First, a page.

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The Superior Adjective of “Market” Research – Stand Up For The Industry

This article is my direct response to Kevin Lonnie’s blog post on the GreenBook blog titled “The Limiting Adjective of ‘Marketing’ Research“.I have to admit that I’m somewhat perplexed as to why so many long-term market research professionals would want to  re-brand “marketing research” with a new name! If you do your “research”, you’ll notice that in the last few years “market research” has spiked as a mainstream term that is understood by many people outside of this industry. However, the one correction I have to make is that our industry is more accurately and more often described by “outsiders” using the more general term “market research” and not “marketing research”. Hasn’t the term “market research” also been successful in bringing all of us together who have common interests?

The other day on Radio NewMR Paul Child from Join The Dots said something that really made me think. He said, “We have grown up as in silos … Let’s look to connect with people outside our industry, let’s look to mix up our influences, let’s look for inspiration from all quarters.” Is changing from the term “market research” not just another attempt to “silo” ourselves by reinventing an industry term where one already exists? Why not just broaden the definition of the term “market research” to include all of the related activities we do? Aren’t all forms of competitive intelligence and market intelligence really just market research?

To be honest, I’ve never been able to provide a good reason as to why we need so many terms for so much of the same thing. Whether it’s things like text analytics, neuromarketing, social media research, web analytics, CRM database analysis, survey research, focus groups, consumer insights, business management consulting, etc, etc, etc … we’re collecting information/data in different ways and analyzing it in different ways to provide actionable insights … which can fall all under the term market research! The one purpose for many of these different terms is that there are many large egos in this industry that strive to prove that what they do is better or different from what most of us do, when in fact we all do pretty much the exact same thing! Of course some of us provide better insights than others or approach the problem in different ways, but overall that doesn’t mean it is something different altogether.

I’m sure most of us have done a lot of branding research and understand just how detrimental a re-branding with a name change can be. Just because Old-Spice wanted to change its image did it change its name? No! A word is defined by how a society uses it, just ask a Linguist. I’ve been in the market research industry for only 3 years, but in that time I have always thought of our industry as multidisciplinary and knowledge seeking in order to provide actionable insights. Who cares if the methods and tools have changed?! Do you think we should have changed the term “statistics” into something else just because new theories or tools were developed? Of course not!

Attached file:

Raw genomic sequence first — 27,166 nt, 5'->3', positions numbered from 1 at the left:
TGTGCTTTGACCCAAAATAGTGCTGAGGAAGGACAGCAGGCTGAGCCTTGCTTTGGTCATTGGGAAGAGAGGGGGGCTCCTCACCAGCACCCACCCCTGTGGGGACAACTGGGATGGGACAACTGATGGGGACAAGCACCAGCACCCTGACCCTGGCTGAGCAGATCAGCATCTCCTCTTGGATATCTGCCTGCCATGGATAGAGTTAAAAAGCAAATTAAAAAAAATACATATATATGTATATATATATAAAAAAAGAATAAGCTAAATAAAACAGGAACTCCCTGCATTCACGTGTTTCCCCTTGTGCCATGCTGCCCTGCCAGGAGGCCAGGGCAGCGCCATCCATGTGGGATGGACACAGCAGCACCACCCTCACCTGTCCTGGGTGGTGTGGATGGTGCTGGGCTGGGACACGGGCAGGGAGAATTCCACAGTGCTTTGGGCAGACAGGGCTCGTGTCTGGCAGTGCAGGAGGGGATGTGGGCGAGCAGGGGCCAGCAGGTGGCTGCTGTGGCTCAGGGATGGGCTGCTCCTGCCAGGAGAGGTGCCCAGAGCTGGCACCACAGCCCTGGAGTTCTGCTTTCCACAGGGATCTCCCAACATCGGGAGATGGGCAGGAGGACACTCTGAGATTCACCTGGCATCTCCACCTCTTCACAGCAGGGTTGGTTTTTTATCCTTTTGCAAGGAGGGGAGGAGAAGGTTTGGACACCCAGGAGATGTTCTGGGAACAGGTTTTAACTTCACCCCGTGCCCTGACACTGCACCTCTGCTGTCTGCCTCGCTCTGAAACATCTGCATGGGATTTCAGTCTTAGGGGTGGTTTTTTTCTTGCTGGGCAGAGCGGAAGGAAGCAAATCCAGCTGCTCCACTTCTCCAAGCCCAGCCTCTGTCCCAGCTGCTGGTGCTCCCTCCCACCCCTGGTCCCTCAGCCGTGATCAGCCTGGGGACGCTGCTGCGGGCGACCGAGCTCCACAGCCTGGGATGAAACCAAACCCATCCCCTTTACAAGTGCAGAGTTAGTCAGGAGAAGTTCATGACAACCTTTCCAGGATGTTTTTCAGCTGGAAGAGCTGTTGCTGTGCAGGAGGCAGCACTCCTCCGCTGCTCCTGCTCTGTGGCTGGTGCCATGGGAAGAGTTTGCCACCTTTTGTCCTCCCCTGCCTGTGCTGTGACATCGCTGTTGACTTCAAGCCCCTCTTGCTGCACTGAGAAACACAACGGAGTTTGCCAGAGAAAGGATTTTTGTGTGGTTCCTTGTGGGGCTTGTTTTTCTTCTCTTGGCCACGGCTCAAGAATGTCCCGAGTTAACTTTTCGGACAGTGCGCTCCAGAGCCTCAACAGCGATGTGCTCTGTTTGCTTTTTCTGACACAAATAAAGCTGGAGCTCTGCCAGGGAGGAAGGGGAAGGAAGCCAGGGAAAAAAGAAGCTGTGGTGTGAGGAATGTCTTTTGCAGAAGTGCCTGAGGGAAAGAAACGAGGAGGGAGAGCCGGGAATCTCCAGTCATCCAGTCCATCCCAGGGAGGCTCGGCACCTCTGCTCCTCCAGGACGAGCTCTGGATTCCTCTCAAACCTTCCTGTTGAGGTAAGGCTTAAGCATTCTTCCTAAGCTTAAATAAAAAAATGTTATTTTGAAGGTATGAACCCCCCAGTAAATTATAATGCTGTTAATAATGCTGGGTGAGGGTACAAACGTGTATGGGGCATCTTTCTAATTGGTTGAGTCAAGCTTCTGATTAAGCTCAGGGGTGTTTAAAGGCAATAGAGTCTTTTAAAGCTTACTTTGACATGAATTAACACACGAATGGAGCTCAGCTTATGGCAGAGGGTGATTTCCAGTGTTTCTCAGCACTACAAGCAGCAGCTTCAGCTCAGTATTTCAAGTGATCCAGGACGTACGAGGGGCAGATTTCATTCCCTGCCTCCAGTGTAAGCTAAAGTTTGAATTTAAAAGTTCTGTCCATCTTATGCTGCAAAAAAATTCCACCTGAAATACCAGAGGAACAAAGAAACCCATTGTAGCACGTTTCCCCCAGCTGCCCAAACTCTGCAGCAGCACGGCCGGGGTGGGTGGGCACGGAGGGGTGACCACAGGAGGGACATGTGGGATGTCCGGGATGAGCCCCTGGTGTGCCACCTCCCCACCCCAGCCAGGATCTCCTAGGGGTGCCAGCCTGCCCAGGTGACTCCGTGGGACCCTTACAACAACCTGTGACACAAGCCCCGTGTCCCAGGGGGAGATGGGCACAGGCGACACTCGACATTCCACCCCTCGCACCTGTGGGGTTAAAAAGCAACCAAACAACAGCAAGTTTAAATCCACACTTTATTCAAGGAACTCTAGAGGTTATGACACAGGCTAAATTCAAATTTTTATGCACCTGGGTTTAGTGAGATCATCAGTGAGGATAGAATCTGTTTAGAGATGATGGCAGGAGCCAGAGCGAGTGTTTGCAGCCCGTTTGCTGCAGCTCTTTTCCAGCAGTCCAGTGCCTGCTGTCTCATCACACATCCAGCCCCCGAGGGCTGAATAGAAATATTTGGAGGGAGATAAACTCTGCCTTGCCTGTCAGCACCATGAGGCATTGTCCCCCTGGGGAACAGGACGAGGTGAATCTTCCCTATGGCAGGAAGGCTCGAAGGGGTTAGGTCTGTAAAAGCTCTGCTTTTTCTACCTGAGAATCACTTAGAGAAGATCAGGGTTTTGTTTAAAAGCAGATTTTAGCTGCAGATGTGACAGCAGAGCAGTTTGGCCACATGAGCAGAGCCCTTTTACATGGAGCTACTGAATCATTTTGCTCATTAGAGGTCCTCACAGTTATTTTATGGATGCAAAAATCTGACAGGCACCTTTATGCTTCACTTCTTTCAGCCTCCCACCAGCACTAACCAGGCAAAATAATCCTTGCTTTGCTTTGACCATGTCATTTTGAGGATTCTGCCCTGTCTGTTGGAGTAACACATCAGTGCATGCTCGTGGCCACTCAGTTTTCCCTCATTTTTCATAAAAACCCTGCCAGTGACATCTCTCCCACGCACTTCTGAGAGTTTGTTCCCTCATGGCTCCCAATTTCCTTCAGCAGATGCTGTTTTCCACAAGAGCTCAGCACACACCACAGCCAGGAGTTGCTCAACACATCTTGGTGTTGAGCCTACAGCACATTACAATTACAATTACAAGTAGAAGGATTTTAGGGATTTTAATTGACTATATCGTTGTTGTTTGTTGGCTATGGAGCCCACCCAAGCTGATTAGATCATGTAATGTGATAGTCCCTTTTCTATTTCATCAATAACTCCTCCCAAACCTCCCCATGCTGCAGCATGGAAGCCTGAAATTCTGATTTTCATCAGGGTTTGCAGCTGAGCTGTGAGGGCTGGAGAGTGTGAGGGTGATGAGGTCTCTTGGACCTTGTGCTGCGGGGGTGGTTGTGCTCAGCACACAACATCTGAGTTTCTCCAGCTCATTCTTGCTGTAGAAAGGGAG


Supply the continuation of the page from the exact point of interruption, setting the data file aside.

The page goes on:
One of Kevin Lonnie’s points is about how market research groups have been formed online that are called things like “Next Gen Market Research” or “NewMR” and that somehow these titles are a “band-aid” solution to the limitation of the term “market research”. I think the original point of these groups has potentially been lost with Kevin and many of their members. The names of these groups should stand for forward movement in the market research industry by constantly challenging it with new ideas. In ten or even twenty years from now, NGMR can still maintain its title and its purpose of bringing innovation and outside thinking to market research.

I’m here today to stand up for “market research” and to say that it’s time for all of the industry whining to stop and for industry professionals to finally stand up for the industry term we have all come to use.

So, where do you stand?

 

Sean Copeland is a certified marketing research professional (CMRP) known for his broad knowledge of the research workflow, his disruptive approach to problem solving and for building strong client relationships. In over 5 years Sean has developed, sold, executed, and managed hundreds of consumer research studies using a variety of new and traditional research methodologies.

Contact Sean Copeland:

T: 647-269-5085

E: sean@abacusdata.ca

W: http://www.abacusdata.ca

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